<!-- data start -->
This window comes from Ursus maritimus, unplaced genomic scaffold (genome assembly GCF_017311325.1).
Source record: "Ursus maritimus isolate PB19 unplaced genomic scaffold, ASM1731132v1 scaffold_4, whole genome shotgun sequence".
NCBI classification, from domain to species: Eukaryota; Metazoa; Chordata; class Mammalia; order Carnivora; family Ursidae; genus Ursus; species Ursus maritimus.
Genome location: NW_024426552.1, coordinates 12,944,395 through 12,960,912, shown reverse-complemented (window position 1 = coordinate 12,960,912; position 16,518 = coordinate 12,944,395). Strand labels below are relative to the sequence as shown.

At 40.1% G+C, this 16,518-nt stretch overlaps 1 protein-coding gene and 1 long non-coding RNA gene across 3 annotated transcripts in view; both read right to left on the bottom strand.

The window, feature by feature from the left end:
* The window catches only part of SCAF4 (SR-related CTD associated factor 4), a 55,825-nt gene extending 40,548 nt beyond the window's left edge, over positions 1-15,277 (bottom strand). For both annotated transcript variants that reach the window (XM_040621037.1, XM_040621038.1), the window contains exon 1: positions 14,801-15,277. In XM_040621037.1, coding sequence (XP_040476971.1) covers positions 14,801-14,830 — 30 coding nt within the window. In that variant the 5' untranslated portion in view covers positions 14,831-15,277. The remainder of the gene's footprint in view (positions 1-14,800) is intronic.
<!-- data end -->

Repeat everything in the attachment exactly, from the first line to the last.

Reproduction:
This window comes from Ursus maritimus, unplaced genomic scaffold (genome assembly GCF_017311325.1).
Source record: "Ursus maritimus isolate PB19 unplaced genomic scaffold, ASM1731132v1 scaffold_4, whole genome shotgun sequence".
NCBI classification, from domain to species: Eukaryota; Metazoa; Chordata; class Mammalia; order Carnivora; family Ursidae; genus Ursus; species Ursus maritimus.
Genome location: NW_024426552.1, coordinates 12,944,395 through 12,960,912, shown reverse-complemented (window position 1 = coordinate 12,960,912; position 16,518 = coordinate 12,944,395). Strand labels below are relative to the sequence as shown.

At 40.1% G+C, this 16,518-nt stretch overlaps 1 protein-coding gene and 1 long non-coding RNA gene across 3 annotated transcripts in view; both read right to left on the bottom strand.

The window, feature by feature from the left end:
* The window catches only part of SCAF4 (SR-related CTD associated factor 4), a 55,825-nt gene extending 40,548 nt beyond the window's left edge, over positions 1-15,277 (bottom strand). For both annotated transcript variants that reach the window (XM_040621037.1, XM_040621038.1), the window contains exon 1: positions 14,801-15,277. In XM_040621037.1, coding sequence (XP_040476971.1) covers positions 14,801-14,830 — 30 coding nt within the window. In that variant the 5' untranslated portion in view covers positions 14,831-15,277. The remainder of the gene's footprint in view (positions 1-14,800) is intronic.